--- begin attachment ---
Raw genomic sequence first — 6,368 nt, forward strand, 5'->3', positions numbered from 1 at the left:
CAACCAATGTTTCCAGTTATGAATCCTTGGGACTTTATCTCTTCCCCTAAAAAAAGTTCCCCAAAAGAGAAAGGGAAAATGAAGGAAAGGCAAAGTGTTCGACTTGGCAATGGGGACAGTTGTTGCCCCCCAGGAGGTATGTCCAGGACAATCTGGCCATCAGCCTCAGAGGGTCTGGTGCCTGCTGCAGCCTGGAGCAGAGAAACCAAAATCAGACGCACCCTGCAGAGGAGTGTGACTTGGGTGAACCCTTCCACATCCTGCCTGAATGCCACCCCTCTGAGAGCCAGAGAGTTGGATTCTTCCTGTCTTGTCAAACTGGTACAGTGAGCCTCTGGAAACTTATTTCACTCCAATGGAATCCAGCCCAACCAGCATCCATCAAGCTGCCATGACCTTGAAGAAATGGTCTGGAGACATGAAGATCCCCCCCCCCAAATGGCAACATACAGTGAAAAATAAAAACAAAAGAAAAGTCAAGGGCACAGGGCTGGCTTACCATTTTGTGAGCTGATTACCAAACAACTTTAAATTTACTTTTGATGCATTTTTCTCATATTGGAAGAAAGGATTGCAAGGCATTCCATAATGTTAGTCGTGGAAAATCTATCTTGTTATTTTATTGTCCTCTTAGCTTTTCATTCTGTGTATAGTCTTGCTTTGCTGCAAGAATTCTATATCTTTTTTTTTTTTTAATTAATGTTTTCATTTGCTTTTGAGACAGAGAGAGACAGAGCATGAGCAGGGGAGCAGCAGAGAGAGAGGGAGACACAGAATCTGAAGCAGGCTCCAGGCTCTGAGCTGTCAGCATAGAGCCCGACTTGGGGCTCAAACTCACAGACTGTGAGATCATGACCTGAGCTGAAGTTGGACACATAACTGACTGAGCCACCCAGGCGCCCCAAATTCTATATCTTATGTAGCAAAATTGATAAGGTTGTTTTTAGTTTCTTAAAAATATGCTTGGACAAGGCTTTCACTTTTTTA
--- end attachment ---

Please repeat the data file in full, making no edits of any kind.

Raw genomic sequence first — 6,368 nt, forward strand, 5'->3', positions numbered from 1 at the left:
CAACCAATGTTTCCAGTTATGAATCCTTGGGACTTTATCTCTTCCCCTAAAAAAAGTTCCCCAAAAGAGAAAGGGAAAATGAAGGAAAGGCAAAGTGTTCGACTTGGCAATGGGGACAGTTGTTGCCCCCCAGGAGGTATGTCCAGGACAATCTGGCCATCAGCCTCAGAGGGTCTGGTGCCTGCTGCAGCCTGGAGCAGAGAAACCAAAATCAGACGCACCCTGCAGAGGAGTGTGACTTGGGTGAACCCTTCCACATCCTGCCTGAATGCCACCCCTCTGAGAGCCAGAGAGTTGGATTCTTCCTGTCTTGTCAAACTGGTACAGTGAGCCTCTGGAAACTTATTTCACTCCAATGGAATCCAGCCCAACCAGCATCCATCAAGCTGCCATGACCTTGAAGAAATGGTCTGGAGACATGAAGATCCCCCCCCCCAAATGGCAACATACAGTGAAAAATAAAAACAAAAGAAAAGTCAAGGGCACAGGGCTGGCTTACCATTTTGTGAGCTGATTACCAAACAACTTTAAATTTACTTTTGATGCATTTTTCTCATATTGGAAGAAAGGATTGCAAGGCATTCCATAATGTTAGTCGTGGAAAATCTATCTTGTTATTTTATTGTCCTCTTAGCTTTTCATTCTGTGTATAGTCTTGCTTTGCTGCAAGAATTCTATATCTTTTTTTTTTTTTAATTAATGTTTTCATTTGCTTTTGAGACAGAGAGAGACAGAGCATGAGCAGGGGAGCAGCAGAGAGAGAGGGAGACACAGAATCTGAAGCAGGCTCCAGGCTCTGAGCTGTCAGCATAGAGCCCGACTTGGGGCTCAAACTCACAGACTGTGAGATCATGACCTGAGCTGAAGTTGGACACATAACTGACTGAGCCACCCAGGCGCCCCAAATTCTATATCTTATGTAGCAAAATTGATAAGGTTGTTTTTAGTTTCTTAAAAATATGCTTGGACAAGGCTTTCACTTTTTTA